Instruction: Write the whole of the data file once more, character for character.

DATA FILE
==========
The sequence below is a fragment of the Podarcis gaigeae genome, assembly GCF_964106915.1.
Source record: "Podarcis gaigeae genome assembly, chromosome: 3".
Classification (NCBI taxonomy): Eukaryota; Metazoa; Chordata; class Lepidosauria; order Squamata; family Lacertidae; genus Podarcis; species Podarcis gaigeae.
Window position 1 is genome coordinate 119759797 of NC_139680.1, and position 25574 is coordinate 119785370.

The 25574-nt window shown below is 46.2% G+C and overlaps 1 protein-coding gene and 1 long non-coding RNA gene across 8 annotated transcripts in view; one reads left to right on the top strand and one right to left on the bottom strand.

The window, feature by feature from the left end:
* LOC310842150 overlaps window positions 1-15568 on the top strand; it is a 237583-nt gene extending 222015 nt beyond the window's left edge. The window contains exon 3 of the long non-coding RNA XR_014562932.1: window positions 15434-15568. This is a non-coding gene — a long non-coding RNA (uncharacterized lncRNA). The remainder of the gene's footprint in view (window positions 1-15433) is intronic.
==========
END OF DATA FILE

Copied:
The sequence below is a fragment of the Podarcis gaigeae genome, assembly GCF_964106915.1.
Source record: "Podarcis gaigeae genome assembly, chromosome: 3".
Classification (NCBI taxonomy): Eukaryota; Metazoa; Chordata; class Lepidosauria; order Squamata; family Lacertidae; genus Podarcis; species Podarcis gaigeae.
Window position 1 is genome coordinate 119759797 of NC_139680.1, and position 25574 is coordinate 119785370.

The 25574-nt window shown below is 46.2% G+C and overlaps 1 protein-coding gene and 1 long non-coding RNA gene across 8 annotated transcripts in view; one reads left to right on the top strand and one right to left on the bottom strand.

The window, feature by feature from the left end:
* LOC310842150 overlaps window positions 1-15568 on the top strand; it is a 237583-nt gene extending 222015 nt beyond the window's left edge. The window contains exon 3 of the long non-coding RNA XR_014562932.1: window positions 15434-15568. This is a non-coding gene — a long non-coding RNA (uncharacterized lncRNA). The remainder of the gene's footprint in view (window positions 1-15433) is intronic.